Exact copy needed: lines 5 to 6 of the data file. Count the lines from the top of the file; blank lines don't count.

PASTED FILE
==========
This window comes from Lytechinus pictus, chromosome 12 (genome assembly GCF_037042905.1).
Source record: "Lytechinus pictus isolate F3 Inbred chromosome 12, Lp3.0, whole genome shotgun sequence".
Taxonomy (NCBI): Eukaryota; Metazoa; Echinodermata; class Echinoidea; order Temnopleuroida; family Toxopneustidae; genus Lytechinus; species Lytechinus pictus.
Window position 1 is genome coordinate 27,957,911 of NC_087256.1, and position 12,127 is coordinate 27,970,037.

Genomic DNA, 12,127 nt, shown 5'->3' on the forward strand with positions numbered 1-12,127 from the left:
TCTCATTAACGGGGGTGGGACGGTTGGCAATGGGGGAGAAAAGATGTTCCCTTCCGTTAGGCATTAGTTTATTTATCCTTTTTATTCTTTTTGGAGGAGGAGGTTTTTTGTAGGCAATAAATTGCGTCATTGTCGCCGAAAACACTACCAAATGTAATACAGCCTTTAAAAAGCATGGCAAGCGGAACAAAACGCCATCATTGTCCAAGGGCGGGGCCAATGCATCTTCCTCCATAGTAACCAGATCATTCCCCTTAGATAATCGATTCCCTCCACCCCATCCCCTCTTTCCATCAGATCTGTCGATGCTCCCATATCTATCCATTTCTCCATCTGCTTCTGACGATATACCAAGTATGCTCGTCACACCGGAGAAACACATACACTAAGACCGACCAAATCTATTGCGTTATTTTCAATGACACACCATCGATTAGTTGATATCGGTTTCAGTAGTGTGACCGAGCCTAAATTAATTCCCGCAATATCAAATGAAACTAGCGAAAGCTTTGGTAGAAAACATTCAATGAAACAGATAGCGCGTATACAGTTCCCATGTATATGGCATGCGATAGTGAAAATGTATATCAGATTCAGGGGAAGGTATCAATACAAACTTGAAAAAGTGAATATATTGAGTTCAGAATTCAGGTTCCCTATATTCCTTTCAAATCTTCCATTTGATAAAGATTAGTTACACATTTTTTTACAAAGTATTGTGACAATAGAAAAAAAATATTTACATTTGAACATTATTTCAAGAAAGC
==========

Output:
Genomic DNA, 12,127 nt, shown 5'->3' on the forward strand with positions numbered 1-12,127 from the left:
TCTCATTAACGGGGGTGGGACGGTTGGCAATGGGGGAGAAAAGATGTTCCCTTCCGTTAGGCATTAGTTTATTTATCCTTTTTATTCTTTTTGGAGGAGGAGGTTTTTTGTAGGCAATAAATTGCGTCATTGTCGCCGAAAACACTACCAAATGTAATACAGCCTTTAAAAAGCATGGCAAGCGGAACAAAACGCCATCATTGTCCAAGGGCGGGGCCAATGCATCTTCCTCCATAGTAACCAGATCATTCCCCTTAGATAATCGATTCCCTCCACCCCATCCCCTCTTTCCATCAGATCTGTCGATGCTCCCATATCTATCCATTTCTCCATCTGCTTCTGACGATATACCAAGTATGCTCGTCACACCGGAGAAACACATACACTAAGACCGACCAAATCTATTGCGTTATTTTCAATGACACACCATCGATTAGTTGATATCGGTTTCAGTAGTGTGACCGAGCCTAAATTAATTCCCGCAATATCAAATGAAACTAGCGAAAGCTTTGGTAGAAAACATTCAATGAAACAGATAGCGCGTATACAGTTCCCATGTATATGGCATGCGATAGTGAAAATGTATATCAGATTCAGGGGAAGGTATCAATACAAACTTGAAAAAGTGAATATATTGAGTTCAGAATTCAGGTTCCCTATATTCCTTTCAAATCTTCCATTTGATAAAGATTAGTTACACATTTTTTTACAAAGTATTGTGACAATAGAAAAAAAATATTTACATTTGAACATTATTTCAAGAAAGC